Animal Abusers Given Tougher Sentences
New measures from the government have given way to tougher sentences being imposed on those who are found guilty of abusing animals. Previously, the maximum prison sentence for animal cruelty was 12 months. However, the new legislation means that the maximum penalty has been raised to 5 years in prison. The changes to those found guilty of animal abuse will come into effect on 29th June 2021.
Animal Cruelty Sentences Raised to 5 Years
The current government, who have often pledged to return fox hunting and have been responsible for a massive badger cull – in spite of the science – surprised many by increasing the animal cruelty sentences. In 2017, they pledged to reform the Animal Welfare Act, with support from across many parties. However, after such a long period, many weren’t sure whether they’d actually move forward with the promise.
This bill was brought forward by MP Chris Loder and Lord Randall of Uxbridge as a Private Members’ Bill in June 2019. And had to pass through the House of Commons and the House of Lords before being accepted and given the Royal Assent (the stamp that allows bills to be enshrined in law). A bill usually has the chance to pass through parliament three times, and can be voted down all three times, before being pushed forward to the next phase of legislation creation.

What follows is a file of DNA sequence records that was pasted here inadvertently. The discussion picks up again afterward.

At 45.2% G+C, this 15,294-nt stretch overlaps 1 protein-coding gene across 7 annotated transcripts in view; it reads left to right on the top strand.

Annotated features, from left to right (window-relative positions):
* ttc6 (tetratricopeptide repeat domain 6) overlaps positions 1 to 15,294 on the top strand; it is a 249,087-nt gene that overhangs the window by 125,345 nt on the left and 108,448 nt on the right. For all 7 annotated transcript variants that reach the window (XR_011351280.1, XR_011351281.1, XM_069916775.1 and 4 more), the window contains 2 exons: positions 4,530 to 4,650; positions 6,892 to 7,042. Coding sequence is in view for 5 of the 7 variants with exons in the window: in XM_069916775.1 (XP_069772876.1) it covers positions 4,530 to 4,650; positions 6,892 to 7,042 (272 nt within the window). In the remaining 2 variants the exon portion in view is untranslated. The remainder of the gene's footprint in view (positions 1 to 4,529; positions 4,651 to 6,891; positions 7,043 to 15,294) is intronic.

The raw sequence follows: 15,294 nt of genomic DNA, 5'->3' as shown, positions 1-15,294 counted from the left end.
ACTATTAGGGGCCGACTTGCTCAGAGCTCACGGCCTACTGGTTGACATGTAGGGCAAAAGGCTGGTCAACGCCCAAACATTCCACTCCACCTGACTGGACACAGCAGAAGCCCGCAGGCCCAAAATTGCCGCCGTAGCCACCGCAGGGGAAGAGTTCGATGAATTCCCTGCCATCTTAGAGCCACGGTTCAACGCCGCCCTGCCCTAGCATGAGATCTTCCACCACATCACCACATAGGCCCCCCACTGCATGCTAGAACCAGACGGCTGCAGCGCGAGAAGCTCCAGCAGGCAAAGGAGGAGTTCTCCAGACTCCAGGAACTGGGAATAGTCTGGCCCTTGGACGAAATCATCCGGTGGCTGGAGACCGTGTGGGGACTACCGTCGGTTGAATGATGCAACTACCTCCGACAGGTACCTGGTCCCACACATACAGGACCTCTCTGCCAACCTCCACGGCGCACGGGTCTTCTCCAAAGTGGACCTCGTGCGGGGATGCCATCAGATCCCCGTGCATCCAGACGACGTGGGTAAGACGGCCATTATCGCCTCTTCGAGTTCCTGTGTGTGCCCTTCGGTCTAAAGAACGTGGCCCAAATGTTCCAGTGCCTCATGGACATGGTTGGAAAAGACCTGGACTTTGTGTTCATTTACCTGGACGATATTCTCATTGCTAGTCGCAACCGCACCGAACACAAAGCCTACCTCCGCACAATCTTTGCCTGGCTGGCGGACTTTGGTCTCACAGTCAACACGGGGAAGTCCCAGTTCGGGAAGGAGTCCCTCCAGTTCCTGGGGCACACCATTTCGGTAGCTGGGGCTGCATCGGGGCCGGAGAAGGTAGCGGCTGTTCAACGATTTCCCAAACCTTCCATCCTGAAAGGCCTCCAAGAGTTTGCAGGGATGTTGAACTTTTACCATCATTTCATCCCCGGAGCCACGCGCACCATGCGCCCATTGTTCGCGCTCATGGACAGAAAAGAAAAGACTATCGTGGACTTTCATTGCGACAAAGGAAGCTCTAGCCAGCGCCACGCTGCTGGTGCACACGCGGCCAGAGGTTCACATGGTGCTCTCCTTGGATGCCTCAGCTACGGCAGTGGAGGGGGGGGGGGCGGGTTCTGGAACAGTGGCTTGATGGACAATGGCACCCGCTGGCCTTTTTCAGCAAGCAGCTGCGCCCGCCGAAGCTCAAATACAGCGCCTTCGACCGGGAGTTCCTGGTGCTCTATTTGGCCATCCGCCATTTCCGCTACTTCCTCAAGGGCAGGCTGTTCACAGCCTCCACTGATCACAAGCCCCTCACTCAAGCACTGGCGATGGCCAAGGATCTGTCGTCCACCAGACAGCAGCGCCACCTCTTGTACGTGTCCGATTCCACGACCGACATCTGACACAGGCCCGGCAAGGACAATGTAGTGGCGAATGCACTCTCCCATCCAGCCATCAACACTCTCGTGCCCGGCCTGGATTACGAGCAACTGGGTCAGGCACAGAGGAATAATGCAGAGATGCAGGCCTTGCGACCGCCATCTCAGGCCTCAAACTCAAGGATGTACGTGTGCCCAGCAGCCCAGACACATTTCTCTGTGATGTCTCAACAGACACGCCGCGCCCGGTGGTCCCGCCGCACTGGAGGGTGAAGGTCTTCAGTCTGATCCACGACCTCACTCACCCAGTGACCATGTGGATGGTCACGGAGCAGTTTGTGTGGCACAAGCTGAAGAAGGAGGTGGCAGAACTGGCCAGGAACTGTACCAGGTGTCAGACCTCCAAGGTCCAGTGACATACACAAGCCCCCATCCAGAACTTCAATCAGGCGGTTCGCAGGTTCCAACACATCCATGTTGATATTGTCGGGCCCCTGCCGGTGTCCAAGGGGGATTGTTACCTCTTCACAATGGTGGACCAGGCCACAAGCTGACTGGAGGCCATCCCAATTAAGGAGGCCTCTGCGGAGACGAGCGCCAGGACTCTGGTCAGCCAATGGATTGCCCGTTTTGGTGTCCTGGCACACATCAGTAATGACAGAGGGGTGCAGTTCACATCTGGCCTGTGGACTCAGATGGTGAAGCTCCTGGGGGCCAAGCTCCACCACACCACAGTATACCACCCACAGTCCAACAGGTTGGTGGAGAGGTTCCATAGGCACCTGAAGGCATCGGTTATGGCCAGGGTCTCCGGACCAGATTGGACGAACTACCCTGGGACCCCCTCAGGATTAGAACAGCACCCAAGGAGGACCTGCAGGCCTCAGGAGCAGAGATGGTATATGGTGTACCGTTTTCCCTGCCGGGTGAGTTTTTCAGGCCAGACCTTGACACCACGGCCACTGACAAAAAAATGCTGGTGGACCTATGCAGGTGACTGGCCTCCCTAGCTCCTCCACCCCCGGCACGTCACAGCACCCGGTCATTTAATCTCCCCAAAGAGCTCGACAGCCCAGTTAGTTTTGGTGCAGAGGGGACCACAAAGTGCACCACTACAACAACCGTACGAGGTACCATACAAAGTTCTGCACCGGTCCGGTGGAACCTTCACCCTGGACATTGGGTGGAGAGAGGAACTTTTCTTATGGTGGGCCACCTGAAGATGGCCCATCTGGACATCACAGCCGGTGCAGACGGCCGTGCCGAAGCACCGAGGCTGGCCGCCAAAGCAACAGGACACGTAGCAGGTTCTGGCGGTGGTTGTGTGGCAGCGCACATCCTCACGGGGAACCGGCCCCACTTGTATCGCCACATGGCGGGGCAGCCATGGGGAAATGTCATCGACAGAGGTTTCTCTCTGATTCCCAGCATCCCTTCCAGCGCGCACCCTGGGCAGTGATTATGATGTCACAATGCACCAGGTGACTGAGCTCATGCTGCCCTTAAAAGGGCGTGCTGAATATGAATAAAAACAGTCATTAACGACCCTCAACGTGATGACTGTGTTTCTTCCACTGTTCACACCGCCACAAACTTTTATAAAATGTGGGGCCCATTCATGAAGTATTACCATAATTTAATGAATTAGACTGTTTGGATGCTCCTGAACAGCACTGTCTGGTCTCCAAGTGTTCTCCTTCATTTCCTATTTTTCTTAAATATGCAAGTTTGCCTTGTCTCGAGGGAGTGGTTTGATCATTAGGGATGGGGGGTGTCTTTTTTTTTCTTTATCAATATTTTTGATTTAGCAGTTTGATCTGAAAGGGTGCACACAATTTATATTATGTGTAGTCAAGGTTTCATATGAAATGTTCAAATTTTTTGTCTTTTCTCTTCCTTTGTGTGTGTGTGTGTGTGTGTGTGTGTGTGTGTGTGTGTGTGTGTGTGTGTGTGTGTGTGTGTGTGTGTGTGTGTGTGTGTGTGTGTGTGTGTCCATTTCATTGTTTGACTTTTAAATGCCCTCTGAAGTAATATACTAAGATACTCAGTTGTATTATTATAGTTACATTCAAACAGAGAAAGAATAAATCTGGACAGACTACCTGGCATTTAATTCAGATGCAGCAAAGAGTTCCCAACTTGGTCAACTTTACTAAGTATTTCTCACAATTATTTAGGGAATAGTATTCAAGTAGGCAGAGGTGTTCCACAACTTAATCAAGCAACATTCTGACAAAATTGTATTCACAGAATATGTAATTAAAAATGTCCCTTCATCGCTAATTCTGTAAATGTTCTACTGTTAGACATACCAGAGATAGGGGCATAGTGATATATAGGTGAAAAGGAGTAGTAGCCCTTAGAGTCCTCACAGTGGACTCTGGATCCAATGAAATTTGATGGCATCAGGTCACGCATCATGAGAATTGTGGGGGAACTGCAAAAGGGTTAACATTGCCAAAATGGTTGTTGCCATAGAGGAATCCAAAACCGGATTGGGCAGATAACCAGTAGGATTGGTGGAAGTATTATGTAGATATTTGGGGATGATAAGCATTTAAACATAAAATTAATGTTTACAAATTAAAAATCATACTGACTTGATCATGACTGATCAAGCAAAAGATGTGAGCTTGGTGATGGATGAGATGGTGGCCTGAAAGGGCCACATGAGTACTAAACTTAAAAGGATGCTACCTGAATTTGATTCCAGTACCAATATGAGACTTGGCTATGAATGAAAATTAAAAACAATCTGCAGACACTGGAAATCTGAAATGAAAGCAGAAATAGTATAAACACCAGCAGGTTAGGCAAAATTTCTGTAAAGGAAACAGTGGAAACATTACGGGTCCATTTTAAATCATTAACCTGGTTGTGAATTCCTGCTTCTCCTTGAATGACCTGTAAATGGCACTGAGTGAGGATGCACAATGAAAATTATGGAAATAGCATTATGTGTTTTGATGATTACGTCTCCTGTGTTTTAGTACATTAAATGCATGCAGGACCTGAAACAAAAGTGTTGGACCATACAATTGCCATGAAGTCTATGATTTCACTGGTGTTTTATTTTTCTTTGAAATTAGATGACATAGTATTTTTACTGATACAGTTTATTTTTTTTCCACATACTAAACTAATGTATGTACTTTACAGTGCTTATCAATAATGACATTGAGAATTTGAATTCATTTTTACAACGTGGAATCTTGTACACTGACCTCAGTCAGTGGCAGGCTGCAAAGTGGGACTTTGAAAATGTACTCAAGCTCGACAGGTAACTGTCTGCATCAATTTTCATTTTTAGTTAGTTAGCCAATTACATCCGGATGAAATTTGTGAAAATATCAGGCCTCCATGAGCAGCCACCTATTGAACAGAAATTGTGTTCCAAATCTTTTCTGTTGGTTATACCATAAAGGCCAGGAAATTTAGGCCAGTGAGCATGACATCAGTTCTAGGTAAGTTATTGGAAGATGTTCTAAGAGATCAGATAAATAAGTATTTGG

Animal Welfare Groups Are Delighted
The RSPCA has released a statement, citing “We’re proud that the UK has some of the best animal welfare standards around, which is only fitting for a nation of animal lovers.” Indeed, the UK has made some massive headway over the past year, regarding rights for pets and those with pets. The most notable of which was the change in UK housing legislation, which offered tenants the right to move in with a pet, as standard.
The law currently only covers England and Wales, as Scotland have more power over their own parliament and legislation. However, Scotland has had their own laws in place since December 2020. Regarding the changes, the Scottish government have said that the changes reflected its “commitment to ensuring Scotland’s animals have the best possible protection”.
In addition to this, Scotland placed through “Finn’s Law. A law named after police dog Finn, who was killed as he protected his master from an attack. This law makes it harder for those who harm service animals to claim they were acting in self-defence. This news has, naturally, been welcomed by those in uniform, who rely on their dogs for protection. As well as those who use their horses and dogs in detection and reconnaissance.
A Sign of Things to Come?
The new laws are expected to come into force on 29th June 2021. Once enforced, it will provide courts across the country an opportunity to place animal abusers behind bars, for longer. It is also hoped that the longer sentences will have a greater effect in rehabilitating offenders. As well as acting as a deterrent for those who felt they could ‘get away’ with harming animals in their care.
Regarding the changes, Chief of RSPCA Cris Sherwood has said “This reform is long overdue. For many years, the most violent and horrific abuse and cruelty received a maximum penalty of just a few months”. However, there is still plenty of work to be done surrounding animal welfare. In particular, maintaining high standards of care in agriculture, following the break from EU rules.